Agree with @NovakWeather about the migration of the severe weather pattern in June to the Upper Midwest. For one that is a climatological norm as June is THE tornado month for Minnesota. And, two given the pattern that looks to continue the intensity of storms will likely continue. Having seen the power of it all first hand in Georgia, Alabama, Arkansas and Oklahoma its all pretty incredible and a bit scary to what this year's severe weather season has wrought upon the nation. I type this as I look at the massive line of thunderstorms with tornado or severe thunderstorm warnings from northeast Ohio to central Indiana and southward to west-central Tennessee into central Mississippi -- all headed east to us in Georgia. Lovely.
I for one love this cooler weather,60's are awesome,70's are okay as well,with only one 80 degree reading thus far(second one could be Memorial day),who the hell likes dew points above 60 with hot weather,I'll take this everyday of the spring/summer,its better then walking out your front door and breaking a sweat.I believe tommorrow will be a struggle to crack 60,may stay in the 50's all day and if you listen to the NWS rain is possible for parts of everyday from Fri till Tuesday.
I sure hope we have a summer like we did in 2009. I LOVED that summer, not all hot and sticky. I only turned on the A/C a couple times that year.
Memorial Day looking more and more interesting with each successive model run. This could easily turn into our opportunity for a significant severe wx outbreak.Should be a good conversation topic over the weekend.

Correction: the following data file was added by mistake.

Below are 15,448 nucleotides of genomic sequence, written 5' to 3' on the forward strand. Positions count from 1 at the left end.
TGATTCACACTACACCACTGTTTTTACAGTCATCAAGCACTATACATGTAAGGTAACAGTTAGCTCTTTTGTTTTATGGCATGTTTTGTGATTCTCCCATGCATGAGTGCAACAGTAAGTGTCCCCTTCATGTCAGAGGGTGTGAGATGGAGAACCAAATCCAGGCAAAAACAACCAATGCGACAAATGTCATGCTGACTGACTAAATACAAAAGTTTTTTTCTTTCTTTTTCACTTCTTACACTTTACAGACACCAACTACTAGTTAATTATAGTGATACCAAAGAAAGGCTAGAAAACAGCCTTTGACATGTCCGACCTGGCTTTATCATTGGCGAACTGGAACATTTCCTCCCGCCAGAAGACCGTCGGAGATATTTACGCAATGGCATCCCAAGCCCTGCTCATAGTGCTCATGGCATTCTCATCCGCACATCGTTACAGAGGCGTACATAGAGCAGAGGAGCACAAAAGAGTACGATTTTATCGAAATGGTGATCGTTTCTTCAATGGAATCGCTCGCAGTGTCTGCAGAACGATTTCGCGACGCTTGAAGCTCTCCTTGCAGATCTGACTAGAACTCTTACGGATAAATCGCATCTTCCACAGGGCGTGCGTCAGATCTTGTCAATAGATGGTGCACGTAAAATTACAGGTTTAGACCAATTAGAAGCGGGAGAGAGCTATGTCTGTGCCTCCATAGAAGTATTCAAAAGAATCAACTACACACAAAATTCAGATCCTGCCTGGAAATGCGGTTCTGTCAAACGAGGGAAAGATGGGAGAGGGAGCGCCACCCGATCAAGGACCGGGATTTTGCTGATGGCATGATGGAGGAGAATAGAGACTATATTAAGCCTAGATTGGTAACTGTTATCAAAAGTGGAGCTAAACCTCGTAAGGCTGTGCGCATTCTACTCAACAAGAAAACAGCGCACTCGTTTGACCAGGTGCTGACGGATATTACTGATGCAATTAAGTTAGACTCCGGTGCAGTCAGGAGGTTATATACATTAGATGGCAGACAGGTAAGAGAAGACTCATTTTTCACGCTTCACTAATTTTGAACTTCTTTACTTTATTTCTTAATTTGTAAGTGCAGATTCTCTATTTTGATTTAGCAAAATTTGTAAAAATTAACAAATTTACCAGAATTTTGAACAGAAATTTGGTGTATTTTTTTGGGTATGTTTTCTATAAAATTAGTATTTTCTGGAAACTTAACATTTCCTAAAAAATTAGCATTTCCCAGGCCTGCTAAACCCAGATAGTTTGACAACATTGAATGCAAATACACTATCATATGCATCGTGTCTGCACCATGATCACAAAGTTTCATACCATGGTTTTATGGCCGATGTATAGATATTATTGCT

So, what is the exact setup of the situation?
Not a fan of Dahl showing a graphic of a slight and moderate risk over Minnesota. It implies something from the SPC which its not.
cyw: agreed. he did say in his 11pm newscast that this is not written in stoneHowever the peeps at the SPC have now highlighted western MN for Monday day 4
Anonymous @413pmI would try and answer your question if I was meteorologist but I'm just a amateur weather geek. I can however direct you to NWS home page for both Minneapolis and Lacrosse where you can read the forecast discussion, the link is on the left side of their home pages. Keep in mind the that the models show the warm front passing north of the Metro by 1pm or so but if the warm front slows down and doesn't come through till late afternoon...that could change everything.Minneapolishttp://www.crh.noaa.gov/mpx/Lacrosse http://www.crh.noaa.gov/arx/
Here are my grades for the various outlets that most of us look to when severe weather is forecast, based on their weather home page web sites and how much info they give us, in particular do they show the Storm Prediction Center risk area? and if they do, do they explain the meaning of it?WCCO----FKSTP----FKMSP....FKARE....FMPR.....FStar Tribune....C Star Tribune gets a C because they showed the risk area but did not adequately explain it. An explanation of what it means would have resulted in a A.Come people take the gloves off and treat us like we have some intelligence. No where can I find the SPC maps on any of the sites that were graded as a F
Severe weather should be like hurricanes. Just use the NHC or SPC forecast. They're the best for a reason.
WHAT A JOKE!Another completely BUSTED forecast.Especially FOX9, with that newly hired weather-woman that even when it was clear the 'squall-line' was falling apart as it moved east, continued to hype it.Kudos to the NWS that in their discussion were the only one to use the word IF. "If the storms make it to MSP....."
Another example of why a 7-day forecast is such a questionable pursuit. Nobody came within 10 degrees of yesterday's 88.@Rigil Weather.com had a 50% chance of the storms holding together, which is less than what the NWS had and what was indeed suggested by most of the local weathercasters.
Rigil Kent...That is Why I like the NWS the most. Thay are very careful NOT to make guarantees, unless they are absolutly certain. They use the word IF. The local stations use the word WHEN.